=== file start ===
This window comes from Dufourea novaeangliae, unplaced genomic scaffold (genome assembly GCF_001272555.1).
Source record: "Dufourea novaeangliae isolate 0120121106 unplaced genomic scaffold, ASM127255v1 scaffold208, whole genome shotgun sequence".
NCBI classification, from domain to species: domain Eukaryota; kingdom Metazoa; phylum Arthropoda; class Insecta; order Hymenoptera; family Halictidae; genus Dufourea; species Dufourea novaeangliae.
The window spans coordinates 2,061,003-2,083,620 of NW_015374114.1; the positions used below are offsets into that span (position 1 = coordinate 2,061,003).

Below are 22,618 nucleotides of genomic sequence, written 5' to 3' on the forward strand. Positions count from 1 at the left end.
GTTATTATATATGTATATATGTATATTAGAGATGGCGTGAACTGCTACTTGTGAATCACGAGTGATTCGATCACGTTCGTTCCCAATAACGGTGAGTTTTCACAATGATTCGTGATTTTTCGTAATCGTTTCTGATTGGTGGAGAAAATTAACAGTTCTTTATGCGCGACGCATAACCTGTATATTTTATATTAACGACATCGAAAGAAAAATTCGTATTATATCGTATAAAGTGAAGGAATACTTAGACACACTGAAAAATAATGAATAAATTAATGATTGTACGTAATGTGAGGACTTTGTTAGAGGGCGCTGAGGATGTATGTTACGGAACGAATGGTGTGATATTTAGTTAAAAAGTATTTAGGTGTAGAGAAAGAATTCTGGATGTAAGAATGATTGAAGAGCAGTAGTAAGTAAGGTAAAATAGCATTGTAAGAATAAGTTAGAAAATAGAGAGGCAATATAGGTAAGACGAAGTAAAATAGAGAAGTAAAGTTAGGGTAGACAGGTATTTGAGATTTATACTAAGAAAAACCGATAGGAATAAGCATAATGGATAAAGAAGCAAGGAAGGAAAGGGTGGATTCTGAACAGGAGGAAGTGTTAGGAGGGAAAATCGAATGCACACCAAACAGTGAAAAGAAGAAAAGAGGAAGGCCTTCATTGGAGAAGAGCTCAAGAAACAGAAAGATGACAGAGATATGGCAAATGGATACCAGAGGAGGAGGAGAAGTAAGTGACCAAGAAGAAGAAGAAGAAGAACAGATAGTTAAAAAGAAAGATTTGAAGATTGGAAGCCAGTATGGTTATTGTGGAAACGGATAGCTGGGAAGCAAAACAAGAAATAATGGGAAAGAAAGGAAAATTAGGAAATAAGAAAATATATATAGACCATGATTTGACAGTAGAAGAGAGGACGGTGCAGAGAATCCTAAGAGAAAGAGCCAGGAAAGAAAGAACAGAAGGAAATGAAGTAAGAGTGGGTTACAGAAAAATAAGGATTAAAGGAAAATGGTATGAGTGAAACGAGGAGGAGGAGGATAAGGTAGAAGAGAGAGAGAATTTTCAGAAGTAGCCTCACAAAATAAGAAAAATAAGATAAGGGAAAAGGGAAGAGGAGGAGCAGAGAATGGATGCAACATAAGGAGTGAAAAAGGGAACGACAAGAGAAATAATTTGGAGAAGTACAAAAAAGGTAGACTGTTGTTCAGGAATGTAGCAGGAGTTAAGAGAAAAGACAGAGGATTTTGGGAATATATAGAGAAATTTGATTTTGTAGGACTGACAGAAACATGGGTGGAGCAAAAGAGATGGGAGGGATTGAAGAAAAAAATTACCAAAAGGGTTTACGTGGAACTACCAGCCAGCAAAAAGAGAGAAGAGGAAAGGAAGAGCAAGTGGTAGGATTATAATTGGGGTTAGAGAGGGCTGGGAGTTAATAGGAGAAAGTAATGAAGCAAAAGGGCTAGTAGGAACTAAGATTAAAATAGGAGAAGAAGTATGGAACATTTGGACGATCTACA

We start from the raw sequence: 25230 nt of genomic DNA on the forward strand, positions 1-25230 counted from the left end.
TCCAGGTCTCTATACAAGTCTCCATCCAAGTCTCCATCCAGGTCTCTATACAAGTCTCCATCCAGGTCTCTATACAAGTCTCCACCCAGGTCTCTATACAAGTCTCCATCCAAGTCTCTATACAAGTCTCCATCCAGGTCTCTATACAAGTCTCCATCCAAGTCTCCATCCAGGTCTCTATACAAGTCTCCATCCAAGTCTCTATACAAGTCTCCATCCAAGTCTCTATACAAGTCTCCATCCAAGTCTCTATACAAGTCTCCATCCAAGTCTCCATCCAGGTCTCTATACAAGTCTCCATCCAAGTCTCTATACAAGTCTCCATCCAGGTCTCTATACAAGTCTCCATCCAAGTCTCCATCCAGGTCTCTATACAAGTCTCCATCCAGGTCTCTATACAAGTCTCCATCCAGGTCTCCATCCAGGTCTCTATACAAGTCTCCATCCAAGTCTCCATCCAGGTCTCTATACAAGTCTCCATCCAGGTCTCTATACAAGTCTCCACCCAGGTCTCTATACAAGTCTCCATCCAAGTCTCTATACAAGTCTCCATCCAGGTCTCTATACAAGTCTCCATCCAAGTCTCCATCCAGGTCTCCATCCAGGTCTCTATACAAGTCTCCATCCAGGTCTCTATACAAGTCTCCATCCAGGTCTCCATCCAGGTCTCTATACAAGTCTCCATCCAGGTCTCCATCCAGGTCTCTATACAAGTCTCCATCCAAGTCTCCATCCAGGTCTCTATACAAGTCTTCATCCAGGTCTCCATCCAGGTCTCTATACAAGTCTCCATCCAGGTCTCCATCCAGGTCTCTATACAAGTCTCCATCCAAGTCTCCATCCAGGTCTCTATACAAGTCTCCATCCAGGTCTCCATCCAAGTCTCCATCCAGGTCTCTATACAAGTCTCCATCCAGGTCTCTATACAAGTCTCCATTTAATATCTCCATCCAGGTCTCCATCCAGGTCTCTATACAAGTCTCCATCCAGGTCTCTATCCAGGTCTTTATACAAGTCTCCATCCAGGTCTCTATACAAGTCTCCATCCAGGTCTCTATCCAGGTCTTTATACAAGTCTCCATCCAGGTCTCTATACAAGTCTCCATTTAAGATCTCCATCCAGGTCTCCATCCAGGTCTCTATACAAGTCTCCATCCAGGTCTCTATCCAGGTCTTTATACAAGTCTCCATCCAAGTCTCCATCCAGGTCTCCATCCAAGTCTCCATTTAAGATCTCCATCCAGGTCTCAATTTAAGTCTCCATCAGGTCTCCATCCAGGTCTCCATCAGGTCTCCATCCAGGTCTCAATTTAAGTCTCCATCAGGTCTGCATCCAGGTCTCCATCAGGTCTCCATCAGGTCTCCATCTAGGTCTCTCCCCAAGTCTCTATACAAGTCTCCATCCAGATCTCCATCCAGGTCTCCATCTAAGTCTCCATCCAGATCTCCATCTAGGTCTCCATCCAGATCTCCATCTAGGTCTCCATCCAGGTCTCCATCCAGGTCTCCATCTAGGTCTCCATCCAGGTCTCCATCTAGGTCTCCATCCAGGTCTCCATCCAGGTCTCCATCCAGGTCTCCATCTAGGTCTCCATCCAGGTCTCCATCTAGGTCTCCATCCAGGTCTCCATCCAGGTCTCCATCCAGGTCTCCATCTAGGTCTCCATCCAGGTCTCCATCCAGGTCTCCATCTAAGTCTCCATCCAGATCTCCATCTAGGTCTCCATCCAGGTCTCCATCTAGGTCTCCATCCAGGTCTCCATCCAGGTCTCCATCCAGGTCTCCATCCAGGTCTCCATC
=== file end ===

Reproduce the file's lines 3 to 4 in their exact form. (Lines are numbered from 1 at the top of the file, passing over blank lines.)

NCBI classification, from domain to species: domain Eukaryota; kingdom Metazoa; phylum Arthropoda; class Insecta; order Hymenoptera; family Halictidae; genus Dufourea; species Dufourea novaeangliae.
The window spans coordinates 2,061,003-2,083,620 of NW_015374114.1; the positions used below are offsets into that span (position 1 = coordinate 2,061,003).